Safegate unveiled a preview of its new generation visual docking guidance system at Inter Airport. It felt this was an ideal venue to generate some focus group type of feedback from its customers, agents and consultants, and it was not disappointed. “We were pleased by both the enthusiasm our audience showed for the expanded capabilities and with the quality of comments and suggestions we received,” says Tom Duffy, owner.
Development of the new Safedock T1, as the system is known, is now in its final stages using focus group feedback garnered at Inter Airport and key customer meetings. Production is scheduled to begin in the 2nd quarter of 2006. On the airfield lighting side of its business it was promoting the turnkey applications for the Airfield Smart Power (ASP) technology by displaying “Stop Bars in a Box.” According to Duffy, with runway incursions back on the rise it wants airports to know that there are practical and effective solutions available for installation today. There is no need to test fate while waiting for the technologies of the future, such as ASDE-X, to work out its problems.
“Overall, and despite the dismal financial state of the industry, it was quite apparent to us that there is money available and interest for reliable technologies that will increase safety and efficiency on the airfield,” says Duffy.
“A great show and well attended, we met with an equal number of existing and new customers. Most of them are our international customers who you don’t get to see as often so it’s good to reaffirm relationships with them. We’re talking about expanding our role with them and doing additional types of parts trade and it was good to see these overgrown tractors and other things to service the A380. To me it all just represents opportunity,” says Michael Bloomfield, president.
As for 2006, Sage is looking for growth to come from outside the US, in Europe and Asia. It experienced such dramatic growth year after year that its numbers in the US for 2005 have been quite impressive. But growth outside of the US was phenomenal in 2005 and Bloomfield suspects that it will only get better in 2006.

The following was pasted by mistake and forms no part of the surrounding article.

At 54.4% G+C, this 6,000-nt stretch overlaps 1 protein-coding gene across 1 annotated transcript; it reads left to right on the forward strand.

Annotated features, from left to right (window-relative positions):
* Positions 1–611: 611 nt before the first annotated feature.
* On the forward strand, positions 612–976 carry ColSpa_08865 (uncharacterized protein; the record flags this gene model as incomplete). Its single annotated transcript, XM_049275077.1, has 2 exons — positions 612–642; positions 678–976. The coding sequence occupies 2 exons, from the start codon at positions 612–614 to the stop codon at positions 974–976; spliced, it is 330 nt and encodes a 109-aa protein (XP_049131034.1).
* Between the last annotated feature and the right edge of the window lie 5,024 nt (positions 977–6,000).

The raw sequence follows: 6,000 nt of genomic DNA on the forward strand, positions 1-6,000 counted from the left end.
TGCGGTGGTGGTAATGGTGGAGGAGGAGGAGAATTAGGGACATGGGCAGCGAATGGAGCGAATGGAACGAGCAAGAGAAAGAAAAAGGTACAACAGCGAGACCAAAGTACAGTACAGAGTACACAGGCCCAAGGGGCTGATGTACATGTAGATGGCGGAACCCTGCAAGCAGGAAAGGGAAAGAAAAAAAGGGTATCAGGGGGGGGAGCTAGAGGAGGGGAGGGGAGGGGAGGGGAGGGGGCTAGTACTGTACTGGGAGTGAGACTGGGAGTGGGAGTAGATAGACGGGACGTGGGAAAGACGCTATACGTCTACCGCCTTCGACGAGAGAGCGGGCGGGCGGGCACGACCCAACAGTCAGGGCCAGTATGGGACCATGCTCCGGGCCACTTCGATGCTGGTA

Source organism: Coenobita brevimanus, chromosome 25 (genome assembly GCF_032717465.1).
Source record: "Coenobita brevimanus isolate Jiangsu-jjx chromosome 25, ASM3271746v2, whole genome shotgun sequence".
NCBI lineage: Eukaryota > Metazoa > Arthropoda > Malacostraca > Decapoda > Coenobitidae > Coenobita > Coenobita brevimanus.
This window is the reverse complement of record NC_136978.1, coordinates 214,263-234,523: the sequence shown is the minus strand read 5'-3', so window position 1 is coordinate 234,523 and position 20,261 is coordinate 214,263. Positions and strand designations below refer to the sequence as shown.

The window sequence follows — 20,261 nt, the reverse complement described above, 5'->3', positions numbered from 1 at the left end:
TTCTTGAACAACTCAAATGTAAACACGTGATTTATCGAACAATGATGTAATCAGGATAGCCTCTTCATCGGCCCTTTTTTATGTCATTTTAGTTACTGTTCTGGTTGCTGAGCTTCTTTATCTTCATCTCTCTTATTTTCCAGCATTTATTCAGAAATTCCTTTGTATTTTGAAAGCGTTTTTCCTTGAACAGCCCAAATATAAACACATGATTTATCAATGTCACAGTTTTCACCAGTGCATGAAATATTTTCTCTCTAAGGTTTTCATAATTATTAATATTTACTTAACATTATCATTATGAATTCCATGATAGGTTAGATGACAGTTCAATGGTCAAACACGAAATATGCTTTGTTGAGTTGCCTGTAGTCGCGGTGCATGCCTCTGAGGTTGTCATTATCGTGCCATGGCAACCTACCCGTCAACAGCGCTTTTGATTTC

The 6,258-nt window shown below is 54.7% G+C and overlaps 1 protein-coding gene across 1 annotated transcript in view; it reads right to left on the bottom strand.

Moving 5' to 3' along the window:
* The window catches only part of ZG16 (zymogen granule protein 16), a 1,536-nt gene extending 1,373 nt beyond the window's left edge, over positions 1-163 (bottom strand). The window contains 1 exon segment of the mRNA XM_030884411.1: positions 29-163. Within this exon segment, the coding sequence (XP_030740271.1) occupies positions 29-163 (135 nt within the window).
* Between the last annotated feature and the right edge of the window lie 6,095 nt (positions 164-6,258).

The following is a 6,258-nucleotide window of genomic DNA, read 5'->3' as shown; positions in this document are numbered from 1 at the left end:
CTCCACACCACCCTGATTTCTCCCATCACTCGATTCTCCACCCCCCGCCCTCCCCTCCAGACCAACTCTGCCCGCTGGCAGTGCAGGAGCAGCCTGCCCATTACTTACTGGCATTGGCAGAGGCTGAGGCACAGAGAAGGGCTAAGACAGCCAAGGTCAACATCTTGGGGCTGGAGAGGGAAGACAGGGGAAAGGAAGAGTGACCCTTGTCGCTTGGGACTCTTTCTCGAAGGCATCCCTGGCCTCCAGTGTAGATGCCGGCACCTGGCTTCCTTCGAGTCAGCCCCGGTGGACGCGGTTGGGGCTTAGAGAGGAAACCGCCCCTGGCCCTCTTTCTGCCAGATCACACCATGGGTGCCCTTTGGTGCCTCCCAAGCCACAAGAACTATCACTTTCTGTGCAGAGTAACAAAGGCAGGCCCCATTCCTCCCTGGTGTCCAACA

Bloomfield believes the industry will always be affected by fuel as long as the airlines have an inability to raise the price of their product. What goes on in the airline industry is unnatural and as long as cost continues to climb, they’re always going to have trouble.
For Schopf, the fair has shown and proven that projects, which have been postponed in the past several years are going ahead and it expects positive movement in 2006. “We are very proud that we could present the F396 tow tractor on our stand for the A380. This tow tractor has been proven worldwide and convinced the customer CASL in Hong Kong to procure one, as many other customers did already,” says Dr. Hermann Brüggemann, managing director.
The major concern about the future, according to its customers, is the cost and reliability of the ground support equipment, in particular tow tractors. According to Schopf, the life cycle cost is becoming the most decisive driving factor for the equipment. In general, the main subject is the A380 which influenced the Inter Airport in Munich heavily. More than 20 units are already in operation worldwide — “a simple and most reliable as well as economical solution for moving the A380 on the ground.”
Inter Airport 2005 has been a very valuable and remarkable experience for ThyssenKrupp Airport Systems. It gave them the opportunity to provide a showcase on the boarding solutions conceived, developed and installed all over the world by ThyssenKrupp, especially those related to the new Airbus A380.
Thyssen Krup was also delighted to welcome so many representatives of the Russian Airports Association, with prestigious airports such as Domodedovo, Sheremetyevo and Vnukovo.
It looks forward to continued growth and satisfying the needs of the airports in 2006.
The 2005 Munich show went very well for TLD. “The attendance was great this year and we saw many customers from all continents at our booth,” says Antoine Maguin, COO. TLD had only one piece of equipment exhibited, the TPX-500-MTS, a maintenance tow tractor able to tow aircraft up to the A380 at high speeds.